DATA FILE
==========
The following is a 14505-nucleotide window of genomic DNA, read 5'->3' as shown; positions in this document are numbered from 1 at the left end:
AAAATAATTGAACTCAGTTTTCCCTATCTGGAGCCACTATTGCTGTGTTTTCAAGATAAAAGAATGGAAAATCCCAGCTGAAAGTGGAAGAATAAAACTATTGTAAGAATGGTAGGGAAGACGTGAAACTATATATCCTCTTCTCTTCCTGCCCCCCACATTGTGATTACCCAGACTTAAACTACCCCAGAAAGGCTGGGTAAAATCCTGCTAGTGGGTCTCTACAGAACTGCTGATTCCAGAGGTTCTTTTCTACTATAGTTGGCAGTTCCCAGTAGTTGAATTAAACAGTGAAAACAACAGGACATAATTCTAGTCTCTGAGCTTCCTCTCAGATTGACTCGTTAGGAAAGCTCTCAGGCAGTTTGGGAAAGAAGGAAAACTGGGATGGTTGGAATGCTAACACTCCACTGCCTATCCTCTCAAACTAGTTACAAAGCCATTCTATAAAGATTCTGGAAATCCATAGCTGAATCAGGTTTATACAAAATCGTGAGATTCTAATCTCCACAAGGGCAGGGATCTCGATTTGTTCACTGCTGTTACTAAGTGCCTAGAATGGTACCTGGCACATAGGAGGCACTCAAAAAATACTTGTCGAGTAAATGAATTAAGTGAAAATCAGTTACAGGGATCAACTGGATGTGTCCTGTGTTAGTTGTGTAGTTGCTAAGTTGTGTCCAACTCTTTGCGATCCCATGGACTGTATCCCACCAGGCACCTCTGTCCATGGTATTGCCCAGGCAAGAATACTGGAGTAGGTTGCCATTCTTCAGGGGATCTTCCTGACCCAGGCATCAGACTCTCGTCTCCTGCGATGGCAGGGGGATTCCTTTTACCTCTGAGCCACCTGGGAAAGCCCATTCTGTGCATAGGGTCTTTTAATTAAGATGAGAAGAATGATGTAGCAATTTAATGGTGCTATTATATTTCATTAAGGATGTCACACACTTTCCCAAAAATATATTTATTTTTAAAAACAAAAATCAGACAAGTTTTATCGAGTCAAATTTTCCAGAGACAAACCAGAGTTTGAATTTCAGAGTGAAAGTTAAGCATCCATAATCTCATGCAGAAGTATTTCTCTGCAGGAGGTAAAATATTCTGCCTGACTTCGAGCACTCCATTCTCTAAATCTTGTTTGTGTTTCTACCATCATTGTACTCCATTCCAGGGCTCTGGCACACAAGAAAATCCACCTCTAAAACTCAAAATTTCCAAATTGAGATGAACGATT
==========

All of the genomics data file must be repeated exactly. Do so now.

The following is a 14505-nucleotide window of genomic DNA, read 5'->3' as shown; positions in this document are numbered from 1 at the left end:
AAAATAATTGAACTCAGTTTTCCCTATCTGGAGCCACTATTGCTGTGTTTTCAAGATAAAAGAATGGAAAATCCCAGCTGAAAGTGGAAGAATAAAACTATTGTAAGAATGGTAGGGAAGACGTGAAACTATATATCCTCTTCTCTTCCTGCCCCCCACATTGTGATTACCCAGACTTAAACTACCCCAGAAAGGCTGGGTAAAATCCTGCTAGTGGGTCTCTACAGAACTGCTGATTCCAGAGGTTCTTTTCTACTATAGTTGGCAGTTCCCAGTAGTTGAATTAAACAGTGAAAACAACAGGACATAATTCTAGTCTCTGAGCTTCCTCTCAGATTGACTCGTTAGGAAAGCTCTCAGGCAGTTTGGGAAAGAAGGAAAACTGGGATGGTTGGAATGCTAACACTCCACTGCCTATCCTCTCAAACTAGTTACAAAGCCATTCTATAAAGATTCTGGAAATCCATAGCTGAATCAGGTTTATACAAAATCGTGAGATTCTAATCTCCACAAGGGCAGGGATCTCGATTTGTTCACTGCTGTTACTAAGTGCCTAGAATGGTACCTGGCACATAGGAGGCACTCAAAAAATACTTGTCGAGTAAATGAATTAAGTGAAAATCAGTTACAGGGATCAACTGGATGTGTCCTGTGTTAGTTGTGTAGTTGCTAAGTTGTGTCCAACTCTTTGCGATCCCATGGACTGTATCCCACCAGGCACCTCTGTCCATGGTATTGCCCAGGCAAGAATACTGGAGTAGGTTGCCATTCTTCAGGGGATCTTCCTGACCCAGGCATCAGACTCTCGTCTCCTGCGATGGCAGGGGGATTCCTTTTACCTCTGAGCCACCTGGGAAAGCCCATTCTGTGCATAGGGTCTTTTAATTAAGATGAGAAGAATGATGTAGCAATTTAATGGTGCTATTATATTTCATTAAGGATGTCACACACTTTCCCAAAAATATATTTATTTTTAAAAACAAAAATCAGACAAGTTTTATCGAGTCAAATTTTCCAGAGACAAACCAGAGTTTGAATTTCAGAGTGAAAGTTAAGCATCCATAATCTCATGCAGAAGTATTTCTCTGCAGGAGGTAAAATATTCTGCCTGACTTCGAGCACTCCATTCTCTAAATCTTGTTTGTGTTTCTACCATCATTGTACTCCATTCCAGGGCTCTGGCACACAAGAAAATCCACCTCTAAAACTCAAAATTTCCAAATTGAGATGAACGATT